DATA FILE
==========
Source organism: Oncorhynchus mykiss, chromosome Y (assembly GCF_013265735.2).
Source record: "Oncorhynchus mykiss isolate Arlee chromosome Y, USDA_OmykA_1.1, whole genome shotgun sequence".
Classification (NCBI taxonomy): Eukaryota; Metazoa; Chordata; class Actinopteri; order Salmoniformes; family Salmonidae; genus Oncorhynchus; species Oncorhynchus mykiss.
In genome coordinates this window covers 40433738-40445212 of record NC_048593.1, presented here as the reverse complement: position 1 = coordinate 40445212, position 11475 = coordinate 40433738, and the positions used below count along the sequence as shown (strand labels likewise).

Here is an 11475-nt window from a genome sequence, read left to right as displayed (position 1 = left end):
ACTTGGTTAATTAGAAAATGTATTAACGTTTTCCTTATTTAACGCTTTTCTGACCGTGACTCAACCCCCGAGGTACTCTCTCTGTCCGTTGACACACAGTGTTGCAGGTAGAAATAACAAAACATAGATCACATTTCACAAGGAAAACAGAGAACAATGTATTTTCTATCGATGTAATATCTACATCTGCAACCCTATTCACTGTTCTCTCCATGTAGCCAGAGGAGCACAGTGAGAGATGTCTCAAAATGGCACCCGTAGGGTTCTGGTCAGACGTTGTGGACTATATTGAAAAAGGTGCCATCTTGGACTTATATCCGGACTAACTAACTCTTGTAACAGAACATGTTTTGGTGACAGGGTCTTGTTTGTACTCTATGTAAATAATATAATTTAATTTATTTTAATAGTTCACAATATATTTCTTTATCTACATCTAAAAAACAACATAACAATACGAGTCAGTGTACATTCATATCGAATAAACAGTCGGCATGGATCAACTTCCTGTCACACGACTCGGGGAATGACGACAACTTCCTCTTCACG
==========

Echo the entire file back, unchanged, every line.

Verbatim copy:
Source organism: Oncorhynchus mykiss, chromosome Y (assembly GCF_013265735.2).
Source record: "Oncorhynchus mykiss isolate Arlee chromosome Y, USDA_OmykA_1.1, whole genome shotgun sequence".
Classification (NCBI taxonomy): Eukaryota; Metazoa; Chordata; class Actinopteri; order Salmoniformes; family Salmonidae; genus Oncorhynchus; species Oncorhynchus mykiss.
In genome coordinates this window covers 40433738-40445212 of record NC_048593.1, presented here as the reverse complement: position 1 = coordinate 40445212, position 11475 = coordinate 40433738, and the positions used below count along the sequence as shown (strand labels likewise).

Here is an 11475-nt window from a genome sequence, read left to right as displayed (position 1 = left end):
ACTTGGTTAATTAGAAAATGTATTAACGTTTTCCTTATTTAACGCTTTTCTGACCGTGACTCAACCCCCGAGGTACTCTCTCTGTCCGTTGACACACAGTGTTGCAGGTAGAAATAACAAAACATAGATCACATTTCACAAGGAAAACAGAGAACAATGTATTTTCTATCGATGTAATATCTACATCTGCAACCCTATTCACTGTTCTCTCCATGTAGCCAGAGGAGCACAGTGAGAGATGTCTCAAAATGGCACCCGTAGGGTTCTGGTCAGACGTTGTGGACTATATTGAAAAAGGTGCCATCTTGGACTTATATCCGGACTAACTAACTCTTGTAACAGAACATGTTTTGGTGACAGGGTCTTGTTTGTACTCTATGTAAATAATATAATTTAATTTATTTTAATAGTTCACAATATATTTCTTTATCTACATCTAAAAAACAACATAACAATACGAGTCAGTGTACATTCATATCGAATAAACAGTCGGCATGGATCAACTTCCTGTCACACGACTCGGGGAATGACGACAACTTCCTCTTCACG